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Imagine: A Peace-Full City

Springfield City Library, MA

Problem Statement

Since 2000, there have been more than 215 murders in Springfield. Many involve gun violence. The causes are varied—often tied to the drug economy or domestic violence—but the effects are the same. Every victim is someone’s child, and each act of violence strains the fabric of our community. The Interfaith Council of Western Massachusetts launched a community-wide art project inspired by Tibetan prayer flags called “Creating a Peace-full City: Our Community Responds to Violence.” The Library was asked to participate by making these “peace flags” available at branches, so that residents could converse, create, and reflect on what makes a city peaceful. The Library had recently established a Civic and Community Engagement Team, with the goals of strengthening strategic partnerships, deepening the library's role as a community anchor institution, and empowering patrons as local and global citizens. We decided to use our work with the Interfaith Council as a starting point for our initial “Springfield Speaks” programming series. We needed to get team members thinking outside of typical library programming strategies (consulting a list of performers/speakers, bringing in outsiders to speak); we needed to tap into local expertise; and we needed to show the public that the library is a safe, neutral, community gathering place that fosters discussion, learning, and change; and we needed to help change the perception of our city.


Instead of simply implementing the Council‘s Peace Flag creation kits, the Civic and Community Engagement Team planned, with community input, a series of programs to get people talking about what a Peaceful City means. Flag kits were distributed to all branches. Families and individuals talked about peace and decorated the cloth with words and images that evoked their visions. Patrons participated during drop-in crafts, storytimes, teen programs, or book discussion groups. We have long partnered with human services agencies; we seized this opportunity to establish the Library as a place offering valuable training to these professionals, and contracted with a mediation center to offer in-depth Nonviolent Communication classes (based on Marshall Rosenberg’s work) that some participants called “life-changing.” The Springfield Police Department is a key player in peace-making, so we engaged the Police Commissioner early in the planning process. His initial concerns about tensions between police and the public were assuaged as the project’s goals became clear. He paid officers to attend our family Harvest Festivals, offering trick-or-treating alternatives and a chance to speak with neighborhood police on neutral turf. He also agreed to take part in a culminating panel discussion. We drew on community connections and tapped into what was buzzing on social media to round out the program calendar. While attending a meeting of the Mayor’s City-Wide Anti-Violence Taskforce, we met the Neighborhood Watch coordinator and arranged for sessions on getting started with that program. At a World Refugee Day film screening, we met an asylum seeker from Rwanda who has a degree in Conflict Management. She facilitated a brown-bag discussion, as did a recently-retired Marine who served in Afghanistan and Bosnia.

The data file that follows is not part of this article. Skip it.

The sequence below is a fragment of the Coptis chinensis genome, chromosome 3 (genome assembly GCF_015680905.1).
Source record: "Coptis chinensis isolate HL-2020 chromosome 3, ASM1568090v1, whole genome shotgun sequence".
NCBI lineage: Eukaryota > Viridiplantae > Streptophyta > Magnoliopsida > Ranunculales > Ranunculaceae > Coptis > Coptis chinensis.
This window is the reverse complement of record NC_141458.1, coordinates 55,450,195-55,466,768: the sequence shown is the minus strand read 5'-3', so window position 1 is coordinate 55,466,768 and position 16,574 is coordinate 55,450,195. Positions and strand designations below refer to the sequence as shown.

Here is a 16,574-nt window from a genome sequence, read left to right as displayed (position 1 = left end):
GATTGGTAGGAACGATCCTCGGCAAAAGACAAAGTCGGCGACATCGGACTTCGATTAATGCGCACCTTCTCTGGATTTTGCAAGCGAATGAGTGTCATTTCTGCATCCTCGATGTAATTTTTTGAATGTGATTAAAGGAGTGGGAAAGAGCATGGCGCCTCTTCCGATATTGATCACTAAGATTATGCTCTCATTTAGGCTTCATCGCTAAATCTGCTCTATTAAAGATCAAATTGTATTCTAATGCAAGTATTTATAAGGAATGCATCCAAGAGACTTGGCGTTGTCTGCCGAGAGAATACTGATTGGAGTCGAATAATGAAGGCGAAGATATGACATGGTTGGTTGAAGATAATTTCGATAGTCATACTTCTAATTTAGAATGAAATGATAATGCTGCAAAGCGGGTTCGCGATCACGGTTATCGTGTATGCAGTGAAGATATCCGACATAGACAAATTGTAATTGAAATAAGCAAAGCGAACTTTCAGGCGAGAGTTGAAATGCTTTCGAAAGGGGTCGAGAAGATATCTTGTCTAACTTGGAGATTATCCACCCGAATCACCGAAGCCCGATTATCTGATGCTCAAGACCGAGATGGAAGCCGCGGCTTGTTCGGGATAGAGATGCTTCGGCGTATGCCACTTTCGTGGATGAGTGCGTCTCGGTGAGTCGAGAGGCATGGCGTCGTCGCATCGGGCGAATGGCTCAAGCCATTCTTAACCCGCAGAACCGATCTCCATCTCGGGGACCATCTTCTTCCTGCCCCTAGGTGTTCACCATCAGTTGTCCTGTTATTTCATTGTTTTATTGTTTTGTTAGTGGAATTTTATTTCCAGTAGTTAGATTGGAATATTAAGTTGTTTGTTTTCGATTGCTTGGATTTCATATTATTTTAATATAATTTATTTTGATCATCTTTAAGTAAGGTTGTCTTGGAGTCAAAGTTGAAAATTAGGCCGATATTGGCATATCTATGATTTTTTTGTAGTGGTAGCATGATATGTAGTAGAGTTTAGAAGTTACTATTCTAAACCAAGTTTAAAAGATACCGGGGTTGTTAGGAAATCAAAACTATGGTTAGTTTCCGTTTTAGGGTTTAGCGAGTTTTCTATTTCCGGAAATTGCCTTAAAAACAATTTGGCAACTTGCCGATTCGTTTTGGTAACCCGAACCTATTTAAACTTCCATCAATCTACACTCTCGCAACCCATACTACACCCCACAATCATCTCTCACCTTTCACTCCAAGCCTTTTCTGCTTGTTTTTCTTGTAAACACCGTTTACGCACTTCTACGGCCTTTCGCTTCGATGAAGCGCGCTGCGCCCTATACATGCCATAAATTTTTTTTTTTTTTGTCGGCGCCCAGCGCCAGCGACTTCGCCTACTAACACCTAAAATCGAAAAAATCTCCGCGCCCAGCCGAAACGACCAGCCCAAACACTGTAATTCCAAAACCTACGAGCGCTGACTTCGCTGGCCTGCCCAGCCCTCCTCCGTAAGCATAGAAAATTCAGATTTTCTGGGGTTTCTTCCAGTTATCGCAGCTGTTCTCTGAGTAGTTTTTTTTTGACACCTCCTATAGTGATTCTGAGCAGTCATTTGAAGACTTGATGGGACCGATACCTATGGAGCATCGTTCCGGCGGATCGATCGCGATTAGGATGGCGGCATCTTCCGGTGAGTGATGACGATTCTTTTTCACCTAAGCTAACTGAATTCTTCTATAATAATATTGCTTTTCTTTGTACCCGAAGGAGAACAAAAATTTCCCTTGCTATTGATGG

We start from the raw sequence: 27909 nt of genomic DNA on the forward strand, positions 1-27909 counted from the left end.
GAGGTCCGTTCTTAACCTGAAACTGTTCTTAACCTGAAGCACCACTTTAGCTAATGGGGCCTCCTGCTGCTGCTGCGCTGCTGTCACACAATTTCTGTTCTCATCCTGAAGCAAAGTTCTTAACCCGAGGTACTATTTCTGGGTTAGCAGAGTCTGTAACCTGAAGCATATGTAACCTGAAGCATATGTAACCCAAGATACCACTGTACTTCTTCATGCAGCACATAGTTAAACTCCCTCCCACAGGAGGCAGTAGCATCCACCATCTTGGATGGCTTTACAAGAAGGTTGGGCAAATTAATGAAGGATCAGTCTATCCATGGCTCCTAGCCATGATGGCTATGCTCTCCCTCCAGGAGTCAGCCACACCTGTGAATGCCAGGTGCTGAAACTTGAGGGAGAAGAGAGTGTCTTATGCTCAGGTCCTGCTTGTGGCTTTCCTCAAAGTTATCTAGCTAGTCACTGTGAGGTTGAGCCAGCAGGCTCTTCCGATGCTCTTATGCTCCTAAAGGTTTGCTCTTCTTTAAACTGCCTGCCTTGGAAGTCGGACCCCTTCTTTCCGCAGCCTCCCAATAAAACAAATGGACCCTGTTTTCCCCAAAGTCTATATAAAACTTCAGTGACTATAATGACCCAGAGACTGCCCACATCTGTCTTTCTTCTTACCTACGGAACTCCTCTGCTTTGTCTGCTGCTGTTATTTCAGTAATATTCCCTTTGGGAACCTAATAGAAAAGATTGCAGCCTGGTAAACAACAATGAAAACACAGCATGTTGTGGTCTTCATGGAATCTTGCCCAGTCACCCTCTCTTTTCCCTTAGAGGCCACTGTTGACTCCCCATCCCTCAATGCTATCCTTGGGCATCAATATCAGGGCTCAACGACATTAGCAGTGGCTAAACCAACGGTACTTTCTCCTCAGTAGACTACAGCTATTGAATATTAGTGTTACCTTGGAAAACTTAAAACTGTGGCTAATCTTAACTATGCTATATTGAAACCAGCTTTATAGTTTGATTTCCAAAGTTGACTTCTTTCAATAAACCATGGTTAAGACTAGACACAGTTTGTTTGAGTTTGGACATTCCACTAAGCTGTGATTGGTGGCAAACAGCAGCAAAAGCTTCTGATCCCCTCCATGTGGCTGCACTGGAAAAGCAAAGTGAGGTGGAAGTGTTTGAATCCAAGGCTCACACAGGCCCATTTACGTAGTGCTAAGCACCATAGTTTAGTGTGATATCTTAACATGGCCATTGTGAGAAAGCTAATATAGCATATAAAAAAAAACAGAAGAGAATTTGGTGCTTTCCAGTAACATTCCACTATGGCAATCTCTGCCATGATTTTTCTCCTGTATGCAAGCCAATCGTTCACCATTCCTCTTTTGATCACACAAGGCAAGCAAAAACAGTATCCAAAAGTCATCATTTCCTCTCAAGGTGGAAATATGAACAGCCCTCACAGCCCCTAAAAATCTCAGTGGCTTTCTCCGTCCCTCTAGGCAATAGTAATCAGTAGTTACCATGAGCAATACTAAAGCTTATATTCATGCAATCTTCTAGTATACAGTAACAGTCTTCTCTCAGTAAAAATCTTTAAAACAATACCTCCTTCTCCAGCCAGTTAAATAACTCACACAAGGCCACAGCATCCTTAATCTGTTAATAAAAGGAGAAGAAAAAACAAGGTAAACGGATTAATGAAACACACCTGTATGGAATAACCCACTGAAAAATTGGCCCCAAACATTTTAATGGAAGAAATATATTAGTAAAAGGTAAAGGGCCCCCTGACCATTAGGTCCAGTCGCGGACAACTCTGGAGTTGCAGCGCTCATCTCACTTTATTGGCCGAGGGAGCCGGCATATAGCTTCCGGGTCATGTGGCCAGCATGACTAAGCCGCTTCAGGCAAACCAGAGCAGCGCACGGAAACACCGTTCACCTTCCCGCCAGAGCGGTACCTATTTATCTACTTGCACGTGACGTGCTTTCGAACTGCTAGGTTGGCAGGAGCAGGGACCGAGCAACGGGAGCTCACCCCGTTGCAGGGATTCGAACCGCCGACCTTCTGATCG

Our goal was 500 participants; we drew 1,265! Varied programs were key to our success. Springfield is the home of Smith & Wesson, and it was important to engage the company about our programs and intentions. Ultimately, they referred two certified firearms instructors to us who offered gun safety workshops. An Open Mic night gave teens an opportunity to participate by performing moving spoken word poetry, and reenacting a scene from a locally-written play examining the impact of gun violence on the families of both victim and perpetrator. The panel discussion that completed our programming cycle brought in a minister who published a book about how guns and faith intersect. Community panelists included a spoken word poet, a commercial real estate manager, a community organizer, and the Police Commissioner. We included people of diverse perspectives, ages and backgrounds in order to represent our community. Our moderator was from our local PBS station. Recurring themes were the lack, among some, of love and compassion in the city. An exciting outcome of that discussion was the audience coming together to ask, “Now what?” What emerged was the “We Are Springfield” campaign encouraging pride in positive aspects of the community, using video, social media, and partnerships to connect residents with available local resources and encourage people to live, work, and play in Springfield. Another outcome was a photo exhibit, excerpted on our video submission, in which strangers became friends by posing together. Initial awkwardness turned to warm camaraderie, laughter, and even budding friendships.